I have no idea what caused Mrs. Drew to walk into a train and kill herself. Perhaps she was depressed. Clearly she was suicidal.
I have no idea why research shows that women are less happier than they were three decades ago.
However, is menopause the cause? Aren’t these conclusions an example of how the Menopause Industrial Complex perpetuates societal myths that menopause is a disease that requires treatment? That as women, our attitudes, belief systems and actions are hormonally-based and driven? That we are hysterical beings who need guidance on how to find our way and fulfill our dreams, realize our paths, but only if we calm down?
Feeling angry? Blame it on menopause. Unhappy? Blame it on menopause. Not realizing your dreams? Blame it on menopause. Overworked, overstressed, undervalued? Blame it on menopause.
Blame it on menopause.
I don’t know about you but I’m tired, tired of hearing that menopause is not the symptom but the disease. Isn’t it time we start fighting back?Read More
I am discovering a pattern: when women learn about Flashfree, they inevitably tell me that they wish that they had a sounding board, someone to talk to about the aging-symptom paradigm, more exchange, more discourse. When I started this blog four years ago, I wanted to become a conduit for that conversation or at the very least, an inspiration. And I know that I’ve been inspired by the interest and the support.
Lately, it’s become so apparent that we need to talk more, listen more, explore more. We need each other.
The following was written during the early days of Flashfree and it’s as relevant now as it was then. So, in a bold move, I am reprising it, in hopes that it will begin that spark that I would like to see carry us through the rest of this year. It’s been a challenging one for many of us. And every day becomes a reminder of what’s most important and what is really not so important. Mostly though? I hope that this space continues to be as much yours’ as mine.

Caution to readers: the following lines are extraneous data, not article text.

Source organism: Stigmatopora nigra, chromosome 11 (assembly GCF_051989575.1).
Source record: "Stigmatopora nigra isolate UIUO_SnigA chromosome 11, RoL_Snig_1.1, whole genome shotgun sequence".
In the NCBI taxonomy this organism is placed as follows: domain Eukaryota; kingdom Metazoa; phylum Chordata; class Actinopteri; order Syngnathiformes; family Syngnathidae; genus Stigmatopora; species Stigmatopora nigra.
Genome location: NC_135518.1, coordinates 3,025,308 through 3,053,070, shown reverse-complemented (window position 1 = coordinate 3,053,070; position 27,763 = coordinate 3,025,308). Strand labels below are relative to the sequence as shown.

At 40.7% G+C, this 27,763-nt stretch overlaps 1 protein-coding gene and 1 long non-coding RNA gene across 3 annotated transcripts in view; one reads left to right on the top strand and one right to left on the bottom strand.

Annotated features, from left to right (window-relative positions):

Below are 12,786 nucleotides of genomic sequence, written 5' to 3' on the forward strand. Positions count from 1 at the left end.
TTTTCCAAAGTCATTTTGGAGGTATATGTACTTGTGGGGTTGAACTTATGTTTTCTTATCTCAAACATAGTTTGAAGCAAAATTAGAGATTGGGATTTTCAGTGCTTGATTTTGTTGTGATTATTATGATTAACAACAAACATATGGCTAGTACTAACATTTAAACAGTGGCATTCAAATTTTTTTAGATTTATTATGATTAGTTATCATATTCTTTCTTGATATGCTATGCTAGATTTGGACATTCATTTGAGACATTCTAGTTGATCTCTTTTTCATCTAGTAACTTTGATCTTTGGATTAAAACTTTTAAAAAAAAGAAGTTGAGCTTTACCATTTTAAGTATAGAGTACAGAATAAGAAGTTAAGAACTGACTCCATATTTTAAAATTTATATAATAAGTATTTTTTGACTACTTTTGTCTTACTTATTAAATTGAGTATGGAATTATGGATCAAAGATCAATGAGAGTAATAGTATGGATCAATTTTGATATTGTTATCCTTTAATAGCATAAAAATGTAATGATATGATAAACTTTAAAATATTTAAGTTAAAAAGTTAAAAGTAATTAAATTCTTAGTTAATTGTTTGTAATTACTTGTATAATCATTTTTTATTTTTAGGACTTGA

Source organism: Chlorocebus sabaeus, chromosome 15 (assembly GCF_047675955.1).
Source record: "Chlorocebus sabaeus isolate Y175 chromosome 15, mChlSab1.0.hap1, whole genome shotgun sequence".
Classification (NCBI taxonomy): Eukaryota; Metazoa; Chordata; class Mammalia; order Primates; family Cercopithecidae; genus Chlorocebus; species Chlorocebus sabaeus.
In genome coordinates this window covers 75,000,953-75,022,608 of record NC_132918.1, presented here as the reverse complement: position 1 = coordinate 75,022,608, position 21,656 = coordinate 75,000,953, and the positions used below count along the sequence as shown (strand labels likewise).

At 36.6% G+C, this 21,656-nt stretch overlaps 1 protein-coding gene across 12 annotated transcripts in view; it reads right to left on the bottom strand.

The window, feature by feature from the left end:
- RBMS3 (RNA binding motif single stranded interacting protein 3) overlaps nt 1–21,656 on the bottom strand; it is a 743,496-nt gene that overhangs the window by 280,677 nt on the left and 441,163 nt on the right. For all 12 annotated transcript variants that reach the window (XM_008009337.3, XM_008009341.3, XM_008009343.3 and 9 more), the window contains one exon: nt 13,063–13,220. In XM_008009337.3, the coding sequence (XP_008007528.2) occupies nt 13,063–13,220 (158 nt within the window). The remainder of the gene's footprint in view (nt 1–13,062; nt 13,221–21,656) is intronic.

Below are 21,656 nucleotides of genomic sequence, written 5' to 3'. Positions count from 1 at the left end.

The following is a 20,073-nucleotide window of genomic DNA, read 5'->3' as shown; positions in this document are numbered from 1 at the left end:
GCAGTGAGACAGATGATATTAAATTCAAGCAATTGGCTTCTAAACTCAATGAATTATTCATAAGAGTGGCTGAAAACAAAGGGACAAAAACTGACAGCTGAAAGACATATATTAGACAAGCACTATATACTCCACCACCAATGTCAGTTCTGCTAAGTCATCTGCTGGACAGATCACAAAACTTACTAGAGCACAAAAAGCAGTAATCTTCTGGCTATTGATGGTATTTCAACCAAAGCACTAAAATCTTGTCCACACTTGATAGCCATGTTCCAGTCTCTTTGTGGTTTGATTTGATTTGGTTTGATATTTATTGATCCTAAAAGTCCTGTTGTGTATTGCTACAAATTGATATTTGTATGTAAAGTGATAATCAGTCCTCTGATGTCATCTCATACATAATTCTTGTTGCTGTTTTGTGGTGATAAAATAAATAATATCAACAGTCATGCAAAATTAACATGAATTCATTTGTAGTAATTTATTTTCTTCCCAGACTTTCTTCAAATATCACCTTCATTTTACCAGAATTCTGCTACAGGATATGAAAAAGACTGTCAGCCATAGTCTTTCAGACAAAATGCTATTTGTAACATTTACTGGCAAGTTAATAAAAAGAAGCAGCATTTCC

I was talking to a colleague/old friend the other day about this blog. She is a few years older than I and we got into this great conversation about generational gaps when it comes to discussing health issues. Perimenopause and menopause in particular have been huge taboo issues for women for decades.
Take for example, an episode from ‘That 70s Show,’ in which Kitty learns that she is not pregnant but rather, has entered menopause. When she asks her mother (played to a T by none other than Betty White) about her experience, she’s informed that she never went through menopause and has always been “healthy.” It’s funny and sad simultaneously. And definitely well worth the watch. (Fast forward to timecode 3:59.)
As the last of the baby boomers enter middle age, their appetites for health information appear to be ever more insatiable. And yet, some of the savviest and most practical women I know confess that they rarely, if ever, discuss their symptoms, moods or concerns about the changes that they are going through with their friends, let alone their mothers.
I’m fortunate. I have a mother who is pretty open about these sort of topics. And although she’s 70+, she tries hard to maintain an open attitude about certain things. When I approached her a few months ago about what I was going through, she was very forthcoming about her own experiences. And while her experiences were not exactly like mine (let’s face it; no two women’s experiences will ever be exactly the same), being able to talk about it was very liberating, even if I didn’t find “why” behind my own symptomatology.
Janine O’Leary Cobb, a former professor at Vanier College in Montreal, author of Understanding Menopause and founder of ‘A Friend Indeed,” once said that “it seem[s] to be one of the last things women talk about because it’s so entangled with aging and we don’t want to talk about getting older.”